Others still have tried to dismiss Palin as some would-be celebrity, who—how dare she?!—had the gumption and considerable bad taste to write a book. And promote it. (Irony alert: Al Gore has his own television network.) …
But we don’t see the liberal press fretting over President Obama’s penchant for self-promotion. They coo when he goes on Letterman to talk about all the cool stuff that happens when you’re president—during a recession and a war. And they applaud his Nobel Peace Prize, for which he was nominated after just 12 days in office. And they rally around his embarrassing Olympic bid, which actually argued that the IOC should choose Chicago so that he and Michelle could stop and see the fam while in their old neighborhood. Obama’s “me, me, me, me, me, me, me” aria is fine. But Palin’s plain-speaking and honest stab at defending herself against her seething critics is schlocky showboating and shameless self-promotion. Please. …
Have a blessed day!
In a few days Sarah Palin’s much-anticipated Going Rogue hits the stores. But this morning Ms. Palin is already meeting some criticism for allegedly false statements. Before the book is even released, a gaggle of Associated Press—yes, Associated Press!—writers took it upon themselves to embark on a fact-checking mission:
FACT CHECK: Palin's book goes rogue on some facts
By CALVIN WOODWARD, Associated Press Writer
WASHINGTON – Sarah Palin's new book reprises familiar claims from the 2008 presidential campaign that haven't become any truer over time.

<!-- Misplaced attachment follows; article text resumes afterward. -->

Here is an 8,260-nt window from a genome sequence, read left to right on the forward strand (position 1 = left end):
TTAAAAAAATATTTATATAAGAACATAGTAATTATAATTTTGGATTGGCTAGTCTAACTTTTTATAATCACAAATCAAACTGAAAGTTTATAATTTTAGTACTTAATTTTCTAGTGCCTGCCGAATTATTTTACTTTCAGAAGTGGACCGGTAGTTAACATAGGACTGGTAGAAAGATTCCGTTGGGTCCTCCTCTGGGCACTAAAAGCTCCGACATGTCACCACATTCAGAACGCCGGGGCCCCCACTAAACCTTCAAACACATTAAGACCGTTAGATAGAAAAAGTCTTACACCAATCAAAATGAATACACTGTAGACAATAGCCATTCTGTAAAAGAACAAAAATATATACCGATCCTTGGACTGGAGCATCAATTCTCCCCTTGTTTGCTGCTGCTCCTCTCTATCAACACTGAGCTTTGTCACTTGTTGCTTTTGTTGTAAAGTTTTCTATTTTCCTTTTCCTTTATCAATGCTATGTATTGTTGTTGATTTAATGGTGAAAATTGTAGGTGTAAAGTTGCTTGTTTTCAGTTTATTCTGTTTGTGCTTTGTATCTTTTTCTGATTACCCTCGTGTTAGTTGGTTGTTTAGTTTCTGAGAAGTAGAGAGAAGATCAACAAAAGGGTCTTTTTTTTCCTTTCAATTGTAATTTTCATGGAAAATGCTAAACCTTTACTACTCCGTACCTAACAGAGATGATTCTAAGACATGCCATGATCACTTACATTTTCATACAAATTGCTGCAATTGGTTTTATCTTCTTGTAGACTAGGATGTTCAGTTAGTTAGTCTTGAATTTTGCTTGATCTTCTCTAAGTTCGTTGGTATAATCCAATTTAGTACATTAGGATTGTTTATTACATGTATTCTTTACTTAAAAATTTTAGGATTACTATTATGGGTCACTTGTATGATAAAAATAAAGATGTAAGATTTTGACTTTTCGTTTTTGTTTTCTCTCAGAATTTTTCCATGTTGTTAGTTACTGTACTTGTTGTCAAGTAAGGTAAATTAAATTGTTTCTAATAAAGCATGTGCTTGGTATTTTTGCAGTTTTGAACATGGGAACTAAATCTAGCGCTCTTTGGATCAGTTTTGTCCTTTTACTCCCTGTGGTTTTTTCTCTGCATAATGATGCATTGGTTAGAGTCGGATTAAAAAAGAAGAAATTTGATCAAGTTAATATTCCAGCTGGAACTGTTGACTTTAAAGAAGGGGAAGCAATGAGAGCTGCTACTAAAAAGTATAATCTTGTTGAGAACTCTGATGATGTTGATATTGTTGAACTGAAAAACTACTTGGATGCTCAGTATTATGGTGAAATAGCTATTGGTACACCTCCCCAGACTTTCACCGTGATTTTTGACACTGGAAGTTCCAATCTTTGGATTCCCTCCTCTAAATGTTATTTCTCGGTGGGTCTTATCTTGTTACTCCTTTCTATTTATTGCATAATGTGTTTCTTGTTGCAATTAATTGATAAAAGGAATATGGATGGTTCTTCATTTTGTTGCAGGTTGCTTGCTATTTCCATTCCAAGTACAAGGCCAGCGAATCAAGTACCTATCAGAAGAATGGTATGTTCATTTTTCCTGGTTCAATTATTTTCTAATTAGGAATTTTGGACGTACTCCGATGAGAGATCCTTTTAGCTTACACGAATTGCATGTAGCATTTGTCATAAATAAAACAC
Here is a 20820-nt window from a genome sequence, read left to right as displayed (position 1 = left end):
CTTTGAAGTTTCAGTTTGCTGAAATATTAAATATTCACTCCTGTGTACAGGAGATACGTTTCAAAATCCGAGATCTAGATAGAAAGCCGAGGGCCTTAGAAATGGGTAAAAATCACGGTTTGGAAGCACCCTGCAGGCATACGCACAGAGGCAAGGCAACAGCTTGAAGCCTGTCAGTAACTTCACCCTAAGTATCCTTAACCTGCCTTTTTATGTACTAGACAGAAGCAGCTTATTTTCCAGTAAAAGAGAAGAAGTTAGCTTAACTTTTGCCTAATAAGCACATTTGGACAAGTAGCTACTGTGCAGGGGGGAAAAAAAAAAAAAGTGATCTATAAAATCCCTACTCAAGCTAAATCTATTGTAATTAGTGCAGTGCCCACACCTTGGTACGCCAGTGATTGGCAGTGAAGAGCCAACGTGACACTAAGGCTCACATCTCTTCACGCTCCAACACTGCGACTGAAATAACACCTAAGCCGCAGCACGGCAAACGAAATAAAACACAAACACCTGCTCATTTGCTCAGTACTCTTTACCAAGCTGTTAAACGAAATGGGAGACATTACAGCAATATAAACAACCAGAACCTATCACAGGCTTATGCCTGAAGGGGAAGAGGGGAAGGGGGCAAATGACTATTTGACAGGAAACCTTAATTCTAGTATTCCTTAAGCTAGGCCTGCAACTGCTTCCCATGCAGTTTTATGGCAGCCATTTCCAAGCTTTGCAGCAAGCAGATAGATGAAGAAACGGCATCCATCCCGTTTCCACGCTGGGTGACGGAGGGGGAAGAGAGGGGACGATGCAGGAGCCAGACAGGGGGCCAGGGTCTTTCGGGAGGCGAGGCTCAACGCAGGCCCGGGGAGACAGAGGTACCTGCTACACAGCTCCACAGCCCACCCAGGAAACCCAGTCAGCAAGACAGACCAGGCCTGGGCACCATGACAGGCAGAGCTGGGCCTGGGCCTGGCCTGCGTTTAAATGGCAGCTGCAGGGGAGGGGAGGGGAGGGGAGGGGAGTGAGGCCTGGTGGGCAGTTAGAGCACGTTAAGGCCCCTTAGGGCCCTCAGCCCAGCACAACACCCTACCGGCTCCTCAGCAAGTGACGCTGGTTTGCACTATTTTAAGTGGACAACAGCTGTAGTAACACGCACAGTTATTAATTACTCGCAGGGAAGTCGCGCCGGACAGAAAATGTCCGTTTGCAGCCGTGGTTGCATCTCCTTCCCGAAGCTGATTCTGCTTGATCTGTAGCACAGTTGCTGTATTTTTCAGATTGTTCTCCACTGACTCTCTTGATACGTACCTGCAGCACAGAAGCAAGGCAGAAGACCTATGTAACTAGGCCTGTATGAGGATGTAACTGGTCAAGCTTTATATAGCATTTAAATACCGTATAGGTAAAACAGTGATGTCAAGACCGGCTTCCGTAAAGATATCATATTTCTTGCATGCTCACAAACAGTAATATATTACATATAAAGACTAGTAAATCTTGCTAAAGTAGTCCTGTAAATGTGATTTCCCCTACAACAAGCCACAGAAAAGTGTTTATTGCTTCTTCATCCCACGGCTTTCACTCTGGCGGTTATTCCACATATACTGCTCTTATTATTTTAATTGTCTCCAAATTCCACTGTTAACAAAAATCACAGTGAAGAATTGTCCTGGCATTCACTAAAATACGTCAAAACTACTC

Ignoring substantial parts of her record if not the facts, she depicts herself as a frugal traveler on the taxpayer's dime, a reformer without ties to powerful interests and a politician roguishly indifferent to high ambition.
Palin goes adrift, at times, on more contemporary issues, too. She criticizes President Barack Obama for pushing through a bailout package that actually was achieved by his Republican predecessor George W. Bush — a package she seemed to support at the time.
In Palin’s 400+ page memoir Calvin Woodward and his team of assistants found only a handful of questionable statements. This would hardly be a news story were the author of the book not the leftocracy’s the most hated and feared woman.
Now, in theory I have no problem with a news outlet parsing a popular new book and addressing misstatements, exaggerations, and falsehoods. If an author is gilting the lily, they should be called on it.
What I do have a problem with is the apparent enthusiasm with which a news source went after this book. You’d be hard pressed to find the mainstream media so ambitiously fact-check the publication of a liberal/Democrat public figure.